Putin Gets Down to Business in Africa

APSouth African National Assembly Speaker Baleka Kgotisile-Mbete, left, escorting Putin in Cape Town on Tuesday. The visit has emphasized economic ties.
CAPE TOWN, South Africa -- President Vladimir Putin, on the first visit by a Russian head of state to South Africa, agreed to deepen economic and political cooperation with the African powerhouse.

Putin said he and his South African counterpart, Thabo Mbeki, discussed what the two countries -- which hold similar views on many foreign policy issues -- could do for "the resolution of acute situations in Africa and the rest of the world."

No new initiatives on the Iranian nuclear standoff or the Middle East crisis were unveiled. But Mbeki said Russia had agreed to work closely with South Africa when it takes up its two-year seat on the UN Security Council next year.

Most of the meeting focused on closer economic and business links, Putin said.

He said Russia had foreign exchange reserves of $300 million and was eager to invest more in Africa.

One company planned to invest more than $1 billion in the South African economy, in manganese ores, he said. There were also plans for Russian investment to help South Africa develop electricity and build an aluminum smelter. He said an agreement had been reached to supply a Cape Town nuclear power plant with nuclear fuel until 2010.

In addition to an overall friendship and cooperation treaty, the two countries also signed agreements to extend cooperation in the medical field and space exploration.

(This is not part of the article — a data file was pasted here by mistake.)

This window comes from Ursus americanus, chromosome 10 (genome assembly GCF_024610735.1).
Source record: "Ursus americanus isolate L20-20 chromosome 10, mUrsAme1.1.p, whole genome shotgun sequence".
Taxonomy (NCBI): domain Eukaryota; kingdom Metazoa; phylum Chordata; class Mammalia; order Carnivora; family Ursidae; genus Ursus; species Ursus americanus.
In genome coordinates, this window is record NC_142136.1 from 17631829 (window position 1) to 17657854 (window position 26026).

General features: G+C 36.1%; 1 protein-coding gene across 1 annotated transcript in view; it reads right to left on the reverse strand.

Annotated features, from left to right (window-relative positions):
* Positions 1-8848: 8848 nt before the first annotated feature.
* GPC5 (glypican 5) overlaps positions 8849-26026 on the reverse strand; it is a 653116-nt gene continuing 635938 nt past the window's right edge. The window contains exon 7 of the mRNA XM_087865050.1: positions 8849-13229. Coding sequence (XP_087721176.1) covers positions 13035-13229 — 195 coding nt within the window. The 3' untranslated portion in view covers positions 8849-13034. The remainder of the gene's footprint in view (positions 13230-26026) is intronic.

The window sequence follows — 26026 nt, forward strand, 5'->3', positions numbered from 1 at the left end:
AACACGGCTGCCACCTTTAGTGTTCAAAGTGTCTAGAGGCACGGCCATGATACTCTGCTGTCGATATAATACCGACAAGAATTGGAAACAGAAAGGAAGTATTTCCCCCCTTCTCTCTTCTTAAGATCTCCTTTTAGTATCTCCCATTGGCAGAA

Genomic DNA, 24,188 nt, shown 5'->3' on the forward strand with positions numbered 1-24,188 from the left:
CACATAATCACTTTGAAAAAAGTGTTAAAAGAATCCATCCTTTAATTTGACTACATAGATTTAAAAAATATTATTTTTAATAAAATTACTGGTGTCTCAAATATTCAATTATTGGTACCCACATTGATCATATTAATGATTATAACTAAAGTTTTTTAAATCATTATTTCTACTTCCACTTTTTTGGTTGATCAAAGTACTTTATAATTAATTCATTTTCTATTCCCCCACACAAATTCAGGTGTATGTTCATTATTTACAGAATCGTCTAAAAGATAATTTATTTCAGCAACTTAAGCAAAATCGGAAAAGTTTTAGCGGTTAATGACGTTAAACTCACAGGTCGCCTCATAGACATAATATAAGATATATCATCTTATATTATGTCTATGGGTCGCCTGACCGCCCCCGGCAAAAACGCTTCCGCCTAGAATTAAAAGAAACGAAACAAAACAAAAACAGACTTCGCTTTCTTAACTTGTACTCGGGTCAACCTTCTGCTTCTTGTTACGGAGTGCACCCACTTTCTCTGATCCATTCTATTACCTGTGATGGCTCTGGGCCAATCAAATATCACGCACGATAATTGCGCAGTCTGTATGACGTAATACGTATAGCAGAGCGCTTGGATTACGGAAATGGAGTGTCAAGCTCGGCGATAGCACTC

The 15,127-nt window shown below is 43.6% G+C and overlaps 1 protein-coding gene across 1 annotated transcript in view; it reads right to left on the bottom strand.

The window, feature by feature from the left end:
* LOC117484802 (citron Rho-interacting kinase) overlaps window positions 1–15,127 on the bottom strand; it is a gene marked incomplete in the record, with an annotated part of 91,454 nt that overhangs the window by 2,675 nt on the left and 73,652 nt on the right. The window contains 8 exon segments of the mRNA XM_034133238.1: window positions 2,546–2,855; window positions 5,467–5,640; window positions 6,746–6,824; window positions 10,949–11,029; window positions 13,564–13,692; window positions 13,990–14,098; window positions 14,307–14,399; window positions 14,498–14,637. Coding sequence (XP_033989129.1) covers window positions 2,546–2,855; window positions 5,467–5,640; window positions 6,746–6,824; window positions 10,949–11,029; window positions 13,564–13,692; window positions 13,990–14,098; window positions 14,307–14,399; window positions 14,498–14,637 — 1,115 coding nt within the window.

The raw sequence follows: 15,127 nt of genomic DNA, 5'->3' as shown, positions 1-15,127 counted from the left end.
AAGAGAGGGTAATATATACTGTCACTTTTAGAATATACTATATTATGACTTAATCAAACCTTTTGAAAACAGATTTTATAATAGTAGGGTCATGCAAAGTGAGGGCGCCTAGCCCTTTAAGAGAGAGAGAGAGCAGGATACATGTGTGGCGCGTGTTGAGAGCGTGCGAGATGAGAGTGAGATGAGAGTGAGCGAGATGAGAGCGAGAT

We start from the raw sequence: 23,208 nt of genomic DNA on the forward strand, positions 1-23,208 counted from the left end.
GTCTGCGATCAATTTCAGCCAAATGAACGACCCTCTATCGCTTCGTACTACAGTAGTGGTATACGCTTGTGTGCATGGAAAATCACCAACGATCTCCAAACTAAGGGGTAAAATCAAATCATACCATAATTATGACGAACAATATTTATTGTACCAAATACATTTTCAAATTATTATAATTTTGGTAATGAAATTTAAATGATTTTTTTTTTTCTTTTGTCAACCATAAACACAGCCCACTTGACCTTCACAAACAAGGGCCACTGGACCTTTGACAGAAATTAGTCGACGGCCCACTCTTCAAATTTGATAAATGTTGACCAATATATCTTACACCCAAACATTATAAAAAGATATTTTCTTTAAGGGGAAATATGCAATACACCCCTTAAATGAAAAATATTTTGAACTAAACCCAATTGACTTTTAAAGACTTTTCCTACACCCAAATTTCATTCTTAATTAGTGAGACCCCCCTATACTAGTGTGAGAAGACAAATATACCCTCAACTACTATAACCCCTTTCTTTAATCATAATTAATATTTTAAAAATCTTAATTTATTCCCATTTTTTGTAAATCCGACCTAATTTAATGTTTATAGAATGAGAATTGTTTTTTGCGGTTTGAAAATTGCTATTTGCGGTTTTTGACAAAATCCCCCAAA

Putin was accompanied by a heavyweight business contingent intent on forging closer links and boosting investment in the diamond, mining and metals sectors.

Trade between the two countries is tiny. South African exports to Russia totaled $130 million in 2004, with Russia replacing Britain as its biggest buyer of fruit. It imported just $9 million worth of goods from Russia, mainly nickel.

Putin pointed out that South African trade with European countries was worth around $6 billion to $7 billion.

"We have a lot of catching up to do," he said.

There is huge potential for closer business links because of Russia's thirst for raw materials, South Africa's need for investment and their joint domination of the diamond and platinum markets.


Mike Hutchings / Reuters
Putin conferring with South African President Thabo Mbeki on Tuesday in Cape Town on the first day of his visit.
Putin was to talk Tuesday with Nicky Oppenheimer, chairman of the De Beers group, the world's largest diamond mining company. Alexander Nichiporuk, president of Alrosa, the second biggest rough-diamond company, was to be part of the delegation. The two companies were the subject of an antitrust probe by the European Union into a 2001 deal whereby De Beers said it would buy diamonds worth $800 million from Alrosa every year for five years.

The EU in February forced De Beers to agree to stop buying diamonds from Alrosa beginning in 2009, to open up more opportunity for competition. De Beers controls about 60 percent of the world's rough-diamond supplies and produces 43 percent of world output.

Putin was due to make a brief visit Wednesday to Robben Island, where former President Nelson Mandela and other anti-apartheid leaders were once imprisoned. The Soviet Union was a powerful supporter of the underground African National Congress when it was banned by the white racist government. Mbeki received military training in Russia in 1970, as did other members of the current government.

Moscow, which used many African countries as pawns against the West during the Cold War era, has lost much influence on the continent to China. But in his state-of-the-nation address in May, Putin indicated that Russia wanted better relations with Africa.